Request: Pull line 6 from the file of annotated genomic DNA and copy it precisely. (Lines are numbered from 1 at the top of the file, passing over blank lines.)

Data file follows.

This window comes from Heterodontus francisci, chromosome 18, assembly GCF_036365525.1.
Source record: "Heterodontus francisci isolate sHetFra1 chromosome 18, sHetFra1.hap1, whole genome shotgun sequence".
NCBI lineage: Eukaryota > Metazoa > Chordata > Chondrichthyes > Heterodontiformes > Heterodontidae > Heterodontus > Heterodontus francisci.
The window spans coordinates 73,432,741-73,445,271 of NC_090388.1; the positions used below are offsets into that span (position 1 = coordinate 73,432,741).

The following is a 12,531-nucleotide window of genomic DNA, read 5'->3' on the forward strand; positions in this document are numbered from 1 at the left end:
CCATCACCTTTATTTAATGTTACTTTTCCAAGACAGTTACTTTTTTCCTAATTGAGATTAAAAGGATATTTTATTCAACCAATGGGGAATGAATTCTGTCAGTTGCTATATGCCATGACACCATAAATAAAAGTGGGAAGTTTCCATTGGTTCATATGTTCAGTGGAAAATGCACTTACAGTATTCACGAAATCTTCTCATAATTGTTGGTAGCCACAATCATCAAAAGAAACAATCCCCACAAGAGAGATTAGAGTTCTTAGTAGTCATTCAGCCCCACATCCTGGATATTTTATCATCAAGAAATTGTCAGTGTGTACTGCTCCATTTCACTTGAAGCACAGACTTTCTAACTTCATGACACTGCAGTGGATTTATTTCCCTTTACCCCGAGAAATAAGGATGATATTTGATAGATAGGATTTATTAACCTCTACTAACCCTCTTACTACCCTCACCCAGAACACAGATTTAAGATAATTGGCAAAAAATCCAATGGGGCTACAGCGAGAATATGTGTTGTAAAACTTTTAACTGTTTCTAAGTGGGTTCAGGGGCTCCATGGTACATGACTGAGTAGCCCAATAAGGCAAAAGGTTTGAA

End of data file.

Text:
CCATCACCTTTATTTAATGTTACTTTTCCAAGACAGTTACTTTTTTCCTAATTGAGATTAAAAGGATATTTTATTCAACCAATGGGGAATGAATTCTGTCAGTTGCTATATGCCATGACACCATAAATAAAAGTGGGAAGTTTCCATTGGTTCATATGTTCAGTGGAAAATGCACTTACAGTATTCACGAAATCTTCTCATAATTGTTGGTAGCCACAATCATCAAAAGAAACAATCCCCACAAGAGAGATTAGAGTTCTTAGTAGTCATTCAGCCCCACATCCTGGATATTTTATCATCAAGAAATTGTCAGTGTGTACTGCTCCATTTCACTTGAAGCACAGACTTTCTAACTTCATGACACTGCAGTGGATTTATTTCCCTTTACCCCGAGAAATAAGGATGATATTTGATAGATAGGATTTATTAACCTCTACTAACCCTCTTACTACCCTCACCCAGAACACAGATTTAAGATAATTGGCAAAAAATCCAATGGGGCTACAGCGAGAATATGTGTTGTAAAACTTTTAACTGTTTCTAAGTGGGTTCAGGGGCTCCATGGTACATGACTGAGTAGCCCAATAAGGCAAAAGGTTTGAA